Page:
So in my heat, I was hoping to make some big moves. The OC messed up my quarter pretty bad by getting us to ski the wrong course. It all happened so fast. I made a quick and decisive move that took me from 3rd into 1st. Next second we were on the verge of plowing into a wall of V-boards, so I took a hard Larry down into the Women’s course. This threw me off pretty good, and I totally lost balance, skidding to a halt on my inside ski at the bottom of the downhill. At least I didn’t totally biff, but at the same time, a gap opened up that was as insurmountable as if I had biffed. There was no chance of making up the gap with such little time left, so I struggled in and got beat fairly handily by Gerard Garnier in the sprint for the line. Brutal day. I stood alone at the finish line trying to swallow such a disaster of a day. I walked around a bit, straight past my family who was there to watch, and straight back to the start line to get my warm-ups. I stood alone for quite a while in a state of shock/disappointment. What a day. In hindsight, perhaps more of a focus should have been put on the sprint. I think that racing the other 2 distance races, the skate race especially really did me in for the one day that I can compete. I’m not going to lie though, it was pretty sweet getting to watch some of those top World Cuppers duke it out in the final heats of the day. Those guys can really throw down.
The Grande Finale of Nationals is the long distance day. This day I was to do 30 km classic in conditions trickier than the 10 km day with a 40 cm dump of snow ending 5 minutes before our race start. This day was also very disappointing, almost as much as the sprint day. This day however, instead of using hairies like in the 10 km, we went for a klister/hardwax medley. My skis were OK the first lap, but on the 2nd lap, I was shocked and appalled at the way I was racing and at the deterioration of the race wax. Is a matter of fact, I wasn’t even skiing. I was below zone 1, stopping every minute to wipe off my 3 inch platforms. It was physically impossible to ski. At the time I was pretty doubtful that I would pull out a good race, as skier after skier whizzed by me, so when someone asked if I wanted a scraper I merely replied “I’m done anyway”. I should have taken that scraper and busted out a rewax job that would make Jerry Ahrlin proud; double poling the entire course (I imagine there would be some herring boning involved…).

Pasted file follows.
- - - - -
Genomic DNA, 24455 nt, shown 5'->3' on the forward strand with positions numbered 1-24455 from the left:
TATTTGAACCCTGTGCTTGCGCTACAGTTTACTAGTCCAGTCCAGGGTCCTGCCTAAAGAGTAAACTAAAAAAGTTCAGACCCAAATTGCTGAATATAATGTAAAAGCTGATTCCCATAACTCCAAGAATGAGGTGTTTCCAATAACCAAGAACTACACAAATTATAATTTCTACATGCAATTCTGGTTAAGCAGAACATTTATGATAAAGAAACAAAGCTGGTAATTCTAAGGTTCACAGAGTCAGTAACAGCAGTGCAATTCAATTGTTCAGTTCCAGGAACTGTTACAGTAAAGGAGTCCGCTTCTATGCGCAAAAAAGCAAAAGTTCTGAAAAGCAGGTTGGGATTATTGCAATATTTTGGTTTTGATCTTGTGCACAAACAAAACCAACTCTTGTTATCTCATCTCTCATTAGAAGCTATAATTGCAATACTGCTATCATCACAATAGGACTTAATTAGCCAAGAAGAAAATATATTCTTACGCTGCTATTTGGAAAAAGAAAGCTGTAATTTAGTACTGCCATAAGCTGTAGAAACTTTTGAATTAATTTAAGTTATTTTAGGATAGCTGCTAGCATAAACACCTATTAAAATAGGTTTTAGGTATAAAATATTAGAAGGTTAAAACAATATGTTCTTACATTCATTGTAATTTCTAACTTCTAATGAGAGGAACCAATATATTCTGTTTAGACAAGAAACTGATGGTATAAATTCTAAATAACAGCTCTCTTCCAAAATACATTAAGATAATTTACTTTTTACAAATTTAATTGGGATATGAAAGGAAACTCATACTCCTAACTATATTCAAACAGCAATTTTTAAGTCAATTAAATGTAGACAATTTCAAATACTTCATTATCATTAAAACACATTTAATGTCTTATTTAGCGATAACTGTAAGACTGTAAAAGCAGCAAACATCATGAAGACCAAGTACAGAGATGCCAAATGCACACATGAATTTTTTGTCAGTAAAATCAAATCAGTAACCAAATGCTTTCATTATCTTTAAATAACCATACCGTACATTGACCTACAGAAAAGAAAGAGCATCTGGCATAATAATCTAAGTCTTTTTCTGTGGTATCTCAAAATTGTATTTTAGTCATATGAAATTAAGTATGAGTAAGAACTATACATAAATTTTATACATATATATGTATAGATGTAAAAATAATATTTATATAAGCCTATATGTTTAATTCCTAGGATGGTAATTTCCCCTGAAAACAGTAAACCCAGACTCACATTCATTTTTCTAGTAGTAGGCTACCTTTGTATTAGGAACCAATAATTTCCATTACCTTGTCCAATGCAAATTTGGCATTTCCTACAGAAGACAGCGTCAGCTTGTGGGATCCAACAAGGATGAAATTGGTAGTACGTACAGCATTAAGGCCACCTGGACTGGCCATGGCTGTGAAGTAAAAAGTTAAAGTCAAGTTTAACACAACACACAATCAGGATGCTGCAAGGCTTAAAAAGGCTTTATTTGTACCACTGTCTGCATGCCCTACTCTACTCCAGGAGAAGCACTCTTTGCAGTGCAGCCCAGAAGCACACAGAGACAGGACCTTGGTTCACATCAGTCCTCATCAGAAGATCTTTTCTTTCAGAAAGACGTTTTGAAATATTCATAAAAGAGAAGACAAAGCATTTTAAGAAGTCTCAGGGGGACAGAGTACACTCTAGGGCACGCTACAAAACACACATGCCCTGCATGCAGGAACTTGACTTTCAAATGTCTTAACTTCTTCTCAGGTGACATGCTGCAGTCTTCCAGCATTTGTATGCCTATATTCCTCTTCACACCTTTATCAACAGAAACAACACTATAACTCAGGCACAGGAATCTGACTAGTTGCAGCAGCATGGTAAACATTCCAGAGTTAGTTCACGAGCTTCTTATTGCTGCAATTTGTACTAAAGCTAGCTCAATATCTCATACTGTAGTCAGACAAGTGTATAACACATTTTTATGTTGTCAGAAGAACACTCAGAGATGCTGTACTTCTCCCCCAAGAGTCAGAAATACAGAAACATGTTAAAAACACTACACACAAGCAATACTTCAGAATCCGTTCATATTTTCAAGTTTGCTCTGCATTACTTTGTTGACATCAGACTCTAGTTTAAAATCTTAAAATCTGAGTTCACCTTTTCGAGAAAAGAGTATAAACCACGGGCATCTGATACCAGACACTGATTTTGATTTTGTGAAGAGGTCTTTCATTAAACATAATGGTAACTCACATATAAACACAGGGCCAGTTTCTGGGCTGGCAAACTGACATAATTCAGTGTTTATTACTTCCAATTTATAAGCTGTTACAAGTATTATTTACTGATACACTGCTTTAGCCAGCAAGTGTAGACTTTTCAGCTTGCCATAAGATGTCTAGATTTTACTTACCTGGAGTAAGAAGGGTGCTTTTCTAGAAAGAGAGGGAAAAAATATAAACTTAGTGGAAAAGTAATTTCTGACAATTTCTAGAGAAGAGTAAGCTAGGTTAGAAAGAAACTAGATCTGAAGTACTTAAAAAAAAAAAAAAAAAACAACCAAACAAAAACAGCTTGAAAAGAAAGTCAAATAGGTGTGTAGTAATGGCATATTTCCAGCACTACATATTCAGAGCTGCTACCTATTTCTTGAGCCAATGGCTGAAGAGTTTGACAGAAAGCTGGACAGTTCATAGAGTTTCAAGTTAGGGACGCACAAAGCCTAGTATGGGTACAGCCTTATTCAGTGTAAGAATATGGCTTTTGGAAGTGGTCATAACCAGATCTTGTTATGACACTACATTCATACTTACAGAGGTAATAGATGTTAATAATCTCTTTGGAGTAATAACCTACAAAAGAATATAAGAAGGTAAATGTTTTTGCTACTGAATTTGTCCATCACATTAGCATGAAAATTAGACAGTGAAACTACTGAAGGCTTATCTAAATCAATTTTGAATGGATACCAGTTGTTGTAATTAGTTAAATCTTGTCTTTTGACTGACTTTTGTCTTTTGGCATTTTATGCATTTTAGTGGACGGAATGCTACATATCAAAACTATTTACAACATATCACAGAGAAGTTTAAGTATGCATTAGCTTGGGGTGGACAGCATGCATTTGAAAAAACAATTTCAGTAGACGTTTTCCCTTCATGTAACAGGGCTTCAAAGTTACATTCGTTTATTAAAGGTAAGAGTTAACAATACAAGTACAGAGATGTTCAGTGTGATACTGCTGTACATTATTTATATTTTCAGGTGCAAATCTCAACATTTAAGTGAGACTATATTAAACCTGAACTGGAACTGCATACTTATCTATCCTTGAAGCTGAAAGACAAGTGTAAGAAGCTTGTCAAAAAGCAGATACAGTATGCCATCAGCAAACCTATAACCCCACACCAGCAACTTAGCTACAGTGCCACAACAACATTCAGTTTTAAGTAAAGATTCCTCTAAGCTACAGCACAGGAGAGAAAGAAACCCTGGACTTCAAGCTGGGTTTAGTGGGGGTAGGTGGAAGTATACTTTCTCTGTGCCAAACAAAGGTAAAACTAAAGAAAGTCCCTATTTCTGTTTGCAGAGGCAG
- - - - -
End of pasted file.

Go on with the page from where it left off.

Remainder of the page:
But anyways, I think I’ve squeezed out about as much rant as I can, so its time for this kid to put an end to Nationals talk.
Post-Nationals talk however is still fair game. The week after the races, myself along with the rest of NTDC (minus Butler, although he did partake the one day he was in town…) decided to put in some shred time on the slopes of Whistler. It being my first time dh-ing, I had a blast. I became Bode-like in minutes and was soon doing up some black diamonds and hitting some drops. Fun week. Incredible place.
Take a deep breath and get ready for the New Year. Plan well. Schedule rest and find what works for you. Enter the blank slate and try something new; build on your foundation. Your time will come.
We put in hundreds of hours playing Tony Hawk 4 on PS2.
Lenny found a friend (entirely made of bike parts).
Butler. In the freakin' zone, chief!
Serenity before insanity.
Atop the mountain.
I got sunburnt in that little gap b/w my glasses and my toque!
The Champion of Highlands (Camille Cheskey is knocking on his door though to challenge him to a fight to the death...)
Kate Brennan. In her element.
On the last day of skiing i got to chill with my homeboy/business partner from Yellowknife. Andrew Matthews lives in Whistler and is training towards the Olympics.
The Wood man busting out his new oldschool SLR (is that an oxymoron?) to shoot Andy in action.